The second reason for watching is that he isn’t an actor.  The information he shares is coming from his knowledge of the subject and his love of sharing the art side of photography.  He is teaching, not preaching. I look forward to hearing his podcasts as they help me continue to learn some composition of art history and it’s relevance to the world of photography.

 

I guess this is the part where I say that I’ve never met Mr. Forbes.  However, as a photographic artist I find what he has to say interesting and worth watching.

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How to Avoid the Biggest Mistake Art Buyers Make.

 

I was in Washington D.C. attending a conference for social studies teachers. The conference developed some major problems with over booking of session spaces.  This had the effect of leaving a large crowd of history teachers in walking distance of the National Mall with nothing to do for an afternoon.  A history nut within walking distance of the Smithsonian Museums and the National Gallery Of Art with nothing to do?  Yeah right…

In a flash I was out the door.   I went to the National Museum of the American Indian where upon hitting the gift shop I saw a Clown Clan Koshare.  It was a clay figurine representing the Hopi Clown Clan and made by a Hopi Indian.  It was only about 6-7 inches tall and hand-made and painted.  This was not your typical tourist trap ceramic doll.  It was a real piece of sculpture. The clown is seated with a watermelon in his hands and featured the traditional black and white stripes of the clown clan. The price for the figure was perfect, being on the low-end of  what you’d expect for fine southwestern art of this type.  It was a good bargain for a real piece of  Native American art.  Not that any of this actually mattered.  I liked it.  I wanted it.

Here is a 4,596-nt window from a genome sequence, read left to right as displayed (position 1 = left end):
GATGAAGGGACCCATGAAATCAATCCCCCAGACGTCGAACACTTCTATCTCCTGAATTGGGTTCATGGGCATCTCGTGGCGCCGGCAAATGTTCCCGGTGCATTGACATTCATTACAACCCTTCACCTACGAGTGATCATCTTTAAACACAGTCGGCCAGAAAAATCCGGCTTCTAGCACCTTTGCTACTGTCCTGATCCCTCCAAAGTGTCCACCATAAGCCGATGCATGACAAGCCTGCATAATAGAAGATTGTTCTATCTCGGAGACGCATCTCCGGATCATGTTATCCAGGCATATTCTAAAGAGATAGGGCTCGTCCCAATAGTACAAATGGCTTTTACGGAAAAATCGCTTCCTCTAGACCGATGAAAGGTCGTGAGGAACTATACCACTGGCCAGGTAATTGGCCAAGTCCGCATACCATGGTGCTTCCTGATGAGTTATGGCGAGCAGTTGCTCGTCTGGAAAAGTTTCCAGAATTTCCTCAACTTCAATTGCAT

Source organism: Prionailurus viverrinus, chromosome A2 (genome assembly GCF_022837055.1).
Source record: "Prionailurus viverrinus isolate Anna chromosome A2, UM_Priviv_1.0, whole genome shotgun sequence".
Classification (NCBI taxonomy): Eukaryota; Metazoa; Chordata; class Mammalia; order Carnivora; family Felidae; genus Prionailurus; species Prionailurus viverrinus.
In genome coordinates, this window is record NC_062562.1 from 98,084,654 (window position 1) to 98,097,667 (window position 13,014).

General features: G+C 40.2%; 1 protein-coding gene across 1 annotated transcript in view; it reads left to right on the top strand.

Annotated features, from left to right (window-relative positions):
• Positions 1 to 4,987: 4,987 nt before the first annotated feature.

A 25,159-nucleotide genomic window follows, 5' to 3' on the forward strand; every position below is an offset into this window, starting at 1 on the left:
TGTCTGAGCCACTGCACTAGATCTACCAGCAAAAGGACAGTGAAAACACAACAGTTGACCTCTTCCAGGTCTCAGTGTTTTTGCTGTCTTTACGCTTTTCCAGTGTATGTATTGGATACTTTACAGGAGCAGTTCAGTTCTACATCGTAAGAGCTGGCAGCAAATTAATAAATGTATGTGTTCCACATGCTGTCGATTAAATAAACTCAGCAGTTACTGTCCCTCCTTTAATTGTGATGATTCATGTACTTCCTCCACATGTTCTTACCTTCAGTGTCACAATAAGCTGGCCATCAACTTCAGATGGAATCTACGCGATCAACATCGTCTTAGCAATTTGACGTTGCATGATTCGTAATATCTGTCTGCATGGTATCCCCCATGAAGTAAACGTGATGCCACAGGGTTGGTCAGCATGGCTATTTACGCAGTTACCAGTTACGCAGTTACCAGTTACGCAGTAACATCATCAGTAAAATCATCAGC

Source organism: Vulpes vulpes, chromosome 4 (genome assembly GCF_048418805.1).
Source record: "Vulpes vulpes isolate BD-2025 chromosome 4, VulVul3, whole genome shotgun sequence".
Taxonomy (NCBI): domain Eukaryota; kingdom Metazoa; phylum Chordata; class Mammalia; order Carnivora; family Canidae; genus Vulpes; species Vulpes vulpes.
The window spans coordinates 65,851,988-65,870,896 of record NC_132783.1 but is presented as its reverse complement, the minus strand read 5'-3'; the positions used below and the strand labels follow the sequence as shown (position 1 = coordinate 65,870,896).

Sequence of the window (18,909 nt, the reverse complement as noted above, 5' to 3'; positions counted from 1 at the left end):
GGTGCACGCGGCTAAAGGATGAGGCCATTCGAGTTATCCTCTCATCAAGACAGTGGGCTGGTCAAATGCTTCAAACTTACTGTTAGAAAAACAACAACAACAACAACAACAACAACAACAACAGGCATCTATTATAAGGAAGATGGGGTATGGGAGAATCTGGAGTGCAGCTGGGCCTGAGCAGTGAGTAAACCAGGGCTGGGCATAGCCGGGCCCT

It was at that point where my brain became my worst enemy.  I stood there contemplating how I could get it back home without damaging it or having it lost at the airport.  I decided that it would be best for me to wait until the last day of the conference and come back with a better plan on how to stuff it in a backpack to carry it on the plane.  So, grudgingly, I left without buying it.  When I came back the next day, it was gone.  I found out it sold later the same afternoon I had visited.

Thus, I learned the harshest lesson of art.  If you find a piece of art that is handmade, authentic, and you really like it.  Buy it.  Don’t worry how you will get it back home. You may never get another chance to get it. I learned the hard way that sometimes you only get one chance to own art.  Oh, and the salt in the wound?  I realized at that moment, I could’ve had it shipped home.

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Want to know more?   Check out this article at the Peabody Museum  http://tinyurl.com/d47v9q3  and a modern description of the way a clown acts during the ceremonies at http://www.sfaol.com/life/koshares.html

 

How Will You Benefit From The Dallas Museum of Art’s No Admission Fee?

Great news!   The Dallas Museum of Art has announced on 11/27/12 that they are doing away with admission and membership fees on January 27th 2013. More here.  This is a fabulous development.  Why?

 

1. Convenience – Money is a serious consideration in doing anything and admission fees play a huge role in what people want to do and what they actually do.  There are now 2 museums in downtown Dallas, The DMA and The Crow Collection of Asian Art. Both are within easy walking distance of each other and both will be free.   They are top quality museums that allow you to spend hours in admiring both ancient and modern art.